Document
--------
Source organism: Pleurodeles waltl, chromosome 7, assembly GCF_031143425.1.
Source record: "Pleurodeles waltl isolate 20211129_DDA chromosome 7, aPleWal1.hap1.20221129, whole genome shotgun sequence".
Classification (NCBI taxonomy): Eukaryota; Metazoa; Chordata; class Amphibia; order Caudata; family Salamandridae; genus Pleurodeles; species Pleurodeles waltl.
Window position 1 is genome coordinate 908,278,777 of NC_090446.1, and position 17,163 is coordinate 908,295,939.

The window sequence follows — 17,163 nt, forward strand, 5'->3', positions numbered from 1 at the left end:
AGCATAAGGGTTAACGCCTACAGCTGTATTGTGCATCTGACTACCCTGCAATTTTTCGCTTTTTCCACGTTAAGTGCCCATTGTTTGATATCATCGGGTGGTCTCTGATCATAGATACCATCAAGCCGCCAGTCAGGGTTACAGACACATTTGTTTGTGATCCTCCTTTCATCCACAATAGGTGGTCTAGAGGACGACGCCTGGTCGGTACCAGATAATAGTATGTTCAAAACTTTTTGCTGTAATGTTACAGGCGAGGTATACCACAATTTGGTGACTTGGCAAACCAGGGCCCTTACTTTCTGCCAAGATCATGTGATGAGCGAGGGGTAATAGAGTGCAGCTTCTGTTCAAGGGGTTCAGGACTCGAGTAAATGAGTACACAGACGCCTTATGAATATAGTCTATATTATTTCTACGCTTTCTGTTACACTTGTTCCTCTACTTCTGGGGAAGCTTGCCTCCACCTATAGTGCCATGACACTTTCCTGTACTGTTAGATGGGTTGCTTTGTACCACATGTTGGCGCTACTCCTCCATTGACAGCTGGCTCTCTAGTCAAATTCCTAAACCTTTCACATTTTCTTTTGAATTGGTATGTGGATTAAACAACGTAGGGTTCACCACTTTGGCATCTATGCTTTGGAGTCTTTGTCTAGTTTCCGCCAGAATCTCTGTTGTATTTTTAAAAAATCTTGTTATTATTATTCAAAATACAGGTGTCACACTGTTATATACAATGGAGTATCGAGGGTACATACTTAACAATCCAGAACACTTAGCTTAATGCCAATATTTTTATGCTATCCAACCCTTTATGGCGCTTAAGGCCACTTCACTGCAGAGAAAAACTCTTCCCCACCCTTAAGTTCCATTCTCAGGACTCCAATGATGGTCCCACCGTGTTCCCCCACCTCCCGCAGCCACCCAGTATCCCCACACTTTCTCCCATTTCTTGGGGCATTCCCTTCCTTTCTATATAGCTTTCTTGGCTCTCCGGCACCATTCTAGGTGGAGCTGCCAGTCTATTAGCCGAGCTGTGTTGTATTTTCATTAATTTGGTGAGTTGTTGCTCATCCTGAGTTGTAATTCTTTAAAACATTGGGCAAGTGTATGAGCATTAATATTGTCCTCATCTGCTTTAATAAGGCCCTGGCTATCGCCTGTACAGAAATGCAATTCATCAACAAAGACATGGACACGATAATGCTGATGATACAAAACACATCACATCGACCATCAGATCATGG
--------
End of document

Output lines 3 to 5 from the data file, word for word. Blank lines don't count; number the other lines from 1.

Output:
Classification (NCBI taxonomy): Eukaryota; Metazoa; Chordata; class Amphibia; order Caudata; family Salamandridae; genus Pleurodeles; species Pleurodeles waltl.
Window position 1 is genome coordinate 908,278,777 of NC_090446.1, and position 17,163 is coordinate 908,295,939.

The window sequence follows — 17,163 nt, forward strand, 5'->3', positions numbered from 1 at the left end: